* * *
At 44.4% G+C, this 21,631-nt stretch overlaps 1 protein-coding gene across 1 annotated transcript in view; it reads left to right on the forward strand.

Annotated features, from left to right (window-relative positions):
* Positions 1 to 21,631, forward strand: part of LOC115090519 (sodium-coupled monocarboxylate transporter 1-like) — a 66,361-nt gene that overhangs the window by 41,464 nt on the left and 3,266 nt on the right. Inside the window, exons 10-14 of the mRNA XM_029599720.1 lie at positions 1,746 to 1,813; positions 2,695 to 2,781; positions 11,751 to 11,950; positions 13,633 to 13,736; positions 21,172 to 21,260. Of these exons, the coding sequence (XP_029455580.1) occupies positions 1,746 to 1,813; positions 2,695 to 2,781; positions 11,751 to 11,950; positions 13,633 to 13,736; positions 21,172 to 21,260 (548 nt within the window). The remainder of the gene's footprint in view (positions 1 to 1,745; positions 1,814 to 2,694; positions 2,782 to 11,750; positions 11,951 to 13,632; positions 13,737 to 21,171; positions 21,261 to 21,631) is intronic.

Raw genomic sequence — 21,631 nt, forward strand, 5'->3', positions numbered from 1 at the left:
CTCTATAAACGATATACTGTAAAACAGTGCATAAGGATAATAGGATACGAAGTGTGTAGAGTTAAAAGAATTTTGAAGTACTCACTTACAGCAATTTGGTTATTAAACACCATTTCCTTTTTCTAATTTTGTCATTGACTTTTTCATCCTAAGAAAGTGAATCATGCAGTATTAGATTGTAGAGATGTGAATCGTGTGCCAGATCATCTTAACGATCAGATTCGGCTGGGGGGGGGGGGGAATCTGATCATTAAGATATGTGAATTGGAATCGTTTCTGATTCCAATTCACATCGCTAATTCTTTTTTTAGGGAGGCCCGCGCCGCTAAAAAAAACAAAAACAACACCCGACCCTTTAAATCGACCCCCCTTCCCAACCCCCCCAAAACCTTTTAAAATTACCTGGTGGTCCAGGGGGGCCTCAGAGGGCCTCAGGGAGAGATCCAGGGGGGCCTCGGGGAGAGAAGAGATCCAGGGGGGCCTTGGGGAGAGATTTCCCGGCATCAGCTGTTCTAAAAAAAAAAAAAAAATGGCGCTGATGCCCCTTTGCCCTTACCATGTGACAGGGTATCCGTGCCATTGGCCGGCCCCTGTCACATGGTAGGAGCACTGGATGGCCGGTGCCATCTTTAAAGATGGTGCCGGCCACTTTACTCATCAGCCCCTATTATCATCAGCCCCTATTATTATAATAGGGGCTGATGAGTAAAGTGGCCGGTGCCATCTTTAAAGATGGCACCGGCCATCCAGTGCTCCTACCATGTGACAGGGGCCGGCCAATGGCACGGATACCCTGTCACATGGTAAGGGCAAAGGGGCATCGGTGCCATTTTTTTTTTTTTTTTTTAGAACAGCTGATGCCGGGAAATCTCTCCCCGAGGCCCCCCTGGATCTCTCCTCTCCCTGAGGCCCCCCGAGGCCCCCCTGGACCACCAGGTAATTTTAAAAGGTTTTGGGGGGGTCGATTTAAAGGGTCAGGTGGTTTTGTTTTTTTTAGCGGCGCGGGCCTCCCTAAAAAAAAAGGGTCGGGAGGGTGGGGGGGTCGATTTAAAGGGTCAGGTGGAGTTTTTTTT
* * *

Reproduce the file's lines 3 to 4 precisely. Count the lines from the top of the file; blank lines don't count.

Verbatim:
* Positions 1 to 21,631, forward strand: part of LOC115090519 (sodium-coupled monocarboxylate transporter 1-like) — a 66,361-nt gene that overhangs the window by 41,464 nt on the left and 3,266 nt on the right. Inside the window, exons 10-14 of the mRNA XM_029599720.1 lie at positions 1,746 to 1,813; positions 2,695 to 2,781; positions 11,751 to 11,950; positions 13,633 to 13,736; positions 21,172 to 21,260. Of these exons, the coding sequence (XP_029455580.1) occupies positions 1,746 to 1,813; positions 2,695 to 2,781; positions 11,751 to 11,950; positions 13,633 to 13,736; positions 21,172 to 21,260 (548 nt within the window). The remainder of the gene's footprint in view (positions 1 to 1,745; positions 1,814 to 2,694; positions 2,782 to 11,750; positions 11,951 to 13,632; positions 13,737 to 21,171; positions 21,261 to 21,631) is intronic.

Raw genomic sequence — 21,631 nt, forward strand, 5'->3', positions numbered from 1 at the left: